Therefore, the belief that Bitcoin was created to further the libertarian/Austrian ideological program, and not fraud, must necessarily be supported by the weight of words alone. Taking Nakamoto’s writings at face value, this appears to be a reasonable argument, as there is ample evidence to support it.
Nakamoto made use of eloquent libertarian dog whistles:
Moreover, Nakamoto’s statements regarding inflation, their comments about scarcity, and their belief in gold as a useful medium of exchange all speak to a certain monetarist economic viewpoint popular among libertarians.
However, despite these well crafted remarks, perhaps the closest we ever came to an admission of ideological intent from Nakamoto is their reply to Hal Finney on the Metzdowd cryptography mailing list:
Nakamoto takes no ownership of the libertarian viewpoint, still, it is reasonable to speculate that Nakamoto was influenced by the Austrians, after all, in Bitcoin one sees a close kinship to the thoughts of Friedrich Hayek:
So is Bitcoin an earnest attempt to answer Hayek’s call to do better, or is Nakamoto’s posturing pragmatic, an attempt to attract participation in the protocol from those with a libertarian viewpoint?
The answer is unknowable, as Nakamoto chose never to disclose their identity, we cannot be certain if the answer is the former, the later, both, or neither.
Nevertheless, let us assume that Nakamoto earnestly shared the libertarian goal of implementing Austrian economics in order to avoid the need to trust government and corporate institutions. What then would this say about their intent?
The libertarian desire for a deflationary currency can be best explained by their opposition to taxation, which is viewed as an infringement on the personal freedom of individuals. As the money supply expands, an individual or group’s ownership percentage of the total money supply decreases. It is in this way that libertarians interpret monetary expansion as a form of taxation.
The choice to have a fixed money supply with no central authority is a choice to eliminate the ability to tax wealth, and has very specific effects regarding the dynamics of power and control. Within the context of Bitcoin, wealth cannot be redistributed, or rather there is no way to coerce the redistribution of wealth. Either for the sake of fairness, or for the more practical purpose of incentivizing productive economic activity and stimulating demand. Instead, the majority of Bitcoin’s wealth is extremely concentrated.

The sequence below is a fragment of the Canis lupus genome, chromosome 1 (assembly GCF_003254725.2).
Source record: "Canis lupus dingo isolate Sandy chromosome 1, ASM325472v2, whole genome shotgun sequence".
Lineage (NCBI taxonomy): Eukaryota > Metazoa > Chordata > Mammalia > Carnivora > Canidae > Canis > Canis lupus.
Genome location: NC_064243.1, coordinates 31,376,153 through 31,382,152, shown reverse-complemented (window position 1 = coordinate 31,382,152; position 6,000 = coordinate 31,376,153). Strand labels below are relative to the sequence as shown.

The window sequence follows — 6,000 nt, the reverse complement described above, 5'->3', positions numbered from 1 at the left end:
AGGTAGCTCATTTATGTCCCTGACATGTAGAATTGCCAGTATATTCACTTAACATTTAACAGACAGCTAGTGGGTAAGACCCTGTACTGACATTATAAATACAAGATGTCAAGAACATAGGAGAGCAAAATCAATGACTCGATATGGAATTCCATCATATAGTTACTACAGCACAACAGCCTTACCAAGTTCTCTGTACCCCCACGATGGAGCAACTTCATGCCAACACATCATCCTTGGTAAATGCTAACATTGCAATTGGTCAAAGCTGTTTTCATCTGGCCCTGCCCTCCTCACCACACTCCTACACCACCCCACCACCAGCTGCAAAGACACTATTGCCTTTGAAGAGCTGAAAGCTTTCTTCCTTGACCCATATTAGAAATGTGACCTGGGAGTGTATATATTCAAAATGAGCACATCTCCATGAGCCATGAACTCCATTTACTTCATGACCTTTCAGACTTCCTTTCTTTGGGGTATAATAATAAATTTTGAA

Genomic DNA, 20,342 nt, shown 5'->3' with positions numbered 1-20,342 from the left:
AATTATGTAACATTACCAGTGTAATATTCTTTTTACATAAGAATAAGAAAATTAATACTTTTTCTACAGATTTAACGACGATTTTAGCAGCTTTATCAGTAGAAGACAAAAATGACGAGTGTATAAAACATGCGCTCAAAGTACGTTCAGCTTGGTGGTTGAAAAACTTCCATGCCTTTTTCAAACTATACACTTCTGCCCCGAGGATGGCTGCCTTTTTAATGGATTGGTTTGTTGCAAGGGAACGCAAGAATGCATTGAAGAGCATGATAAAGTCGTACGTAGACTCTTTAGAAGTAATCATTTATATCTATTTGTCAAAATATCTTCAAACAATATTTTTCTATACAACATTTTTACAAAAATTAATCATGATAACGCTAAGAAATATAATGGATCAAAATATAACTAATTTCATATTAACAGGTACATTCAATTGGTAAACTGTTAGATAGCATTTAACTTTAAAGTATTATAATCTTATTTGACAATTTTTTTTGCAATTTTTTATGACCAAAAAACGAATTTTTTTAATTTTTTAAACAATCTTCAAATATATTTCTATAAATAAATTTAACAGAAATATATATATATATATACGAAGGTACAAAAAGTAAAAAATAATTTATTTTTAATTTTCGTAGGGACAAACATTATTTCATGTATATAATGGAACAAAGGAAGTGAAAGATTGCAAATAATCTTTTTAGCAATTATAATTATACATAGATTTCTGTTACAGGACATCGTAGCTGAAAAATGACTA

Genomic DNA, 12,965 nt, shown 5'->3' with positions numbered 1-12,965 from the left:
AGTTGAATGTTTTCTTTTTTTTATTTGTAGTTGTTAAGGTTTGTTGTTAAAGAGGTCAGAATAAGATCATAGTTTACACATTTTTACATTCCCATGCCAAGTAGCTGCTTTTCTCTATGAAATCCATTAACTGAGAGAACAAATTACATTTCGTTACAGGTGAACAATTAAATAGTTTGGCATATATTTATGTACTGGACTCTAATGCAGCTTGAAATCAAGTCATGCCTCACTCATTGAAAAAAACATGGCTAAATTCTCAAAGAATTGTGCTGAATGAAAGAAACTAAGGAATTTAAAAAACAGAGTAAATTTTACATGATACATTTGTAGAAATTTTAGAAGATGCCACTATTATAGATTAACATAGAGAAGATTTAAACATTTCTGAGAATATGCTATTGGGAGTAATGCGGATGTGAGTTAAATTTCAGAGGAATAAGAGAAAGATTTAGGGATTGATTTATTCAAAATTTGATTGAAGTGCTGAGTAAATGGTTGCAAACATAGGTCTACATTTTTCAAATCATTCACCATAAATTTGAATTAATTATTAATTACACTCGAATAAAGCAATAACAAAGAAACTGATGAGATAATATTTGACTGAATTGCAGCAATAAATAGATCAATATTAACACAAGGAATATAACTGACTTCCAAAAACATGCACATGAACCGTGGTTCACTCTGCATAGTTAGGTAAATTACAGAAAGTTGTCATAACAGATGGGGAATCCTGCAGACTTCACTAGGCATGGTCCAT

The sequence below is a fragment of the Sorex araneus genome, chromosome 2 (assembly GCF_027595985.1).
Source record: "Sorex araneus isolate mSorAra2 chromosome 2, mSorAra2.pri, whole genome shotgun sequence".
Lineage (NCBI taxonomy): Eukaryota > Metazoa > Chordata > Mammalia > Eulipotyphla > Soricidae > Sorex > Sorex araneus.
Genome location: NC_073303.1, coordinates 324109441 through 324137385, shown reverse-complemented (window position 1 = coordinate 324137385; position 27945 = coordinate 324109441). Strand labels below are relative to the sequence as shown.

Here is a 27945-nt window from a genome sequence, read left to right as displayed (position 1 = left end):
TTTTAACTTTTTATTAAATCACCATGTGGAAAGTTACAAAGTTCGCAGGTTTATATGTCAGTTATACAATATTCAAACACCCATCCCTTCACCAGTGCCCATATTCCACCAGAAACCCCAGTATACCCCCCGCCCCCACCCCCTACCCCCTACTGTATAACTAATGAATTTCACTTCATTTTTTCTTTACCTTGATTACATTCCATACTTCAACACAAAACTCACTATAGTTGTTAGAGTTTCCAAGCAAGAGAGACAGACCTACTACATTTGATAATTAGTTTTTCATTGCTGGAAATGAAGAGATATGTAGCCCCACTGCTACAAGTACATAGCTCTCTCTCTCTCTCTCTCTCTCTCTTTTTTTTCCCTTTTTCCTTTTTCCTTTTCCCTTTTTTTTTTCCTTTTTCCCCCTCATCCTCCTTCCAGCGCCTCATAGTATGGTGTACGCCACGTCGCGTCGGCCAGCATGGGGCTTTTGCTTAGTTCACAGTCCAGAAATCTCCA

Based on the design of the protocol, not only were the majority of bitcoins distributed within the first four years, but Nakamoto intended for their value to increase as fewer and fewer coins became distributed to more and more people, and said so themselves:
This design choice is undeniably useful for investment fraud, however, in the context of an economic system it has the effect of creating a permanent class of wealthy coin holders. Late entrants will never be able to catch up, wealth inequality is built into the system by design, and there are literally no methods to redistribute that wealth. Bitcoin creates a permanent underclass, it protocolizes poverty. Any economic system based on Bitcoin is doomed to be economically unproductive as the wealthy majority coin holders have no economic incentive to create real positive economic output. Instead, they are incentivized to create a “positive feedback loop” by attracting “more users to take advantage of the increasing value“.
Bitcoin is akin to a feudal system of ownership, or a federated corporation, where the value of a bitcoin is all the matters, and the maxim of ‘the rich do what they will, and the poor suffer what they must’ is etched into the bedrock of its digital foundations. A financial marketplace, a currency, an economic order, or even a peer-to-peer electronic cash system which entrenches the rights of the powerful, prevents equality of opportunity, and denies the remedy of injustice is deeply unethical, and borders on the tyrannically evil.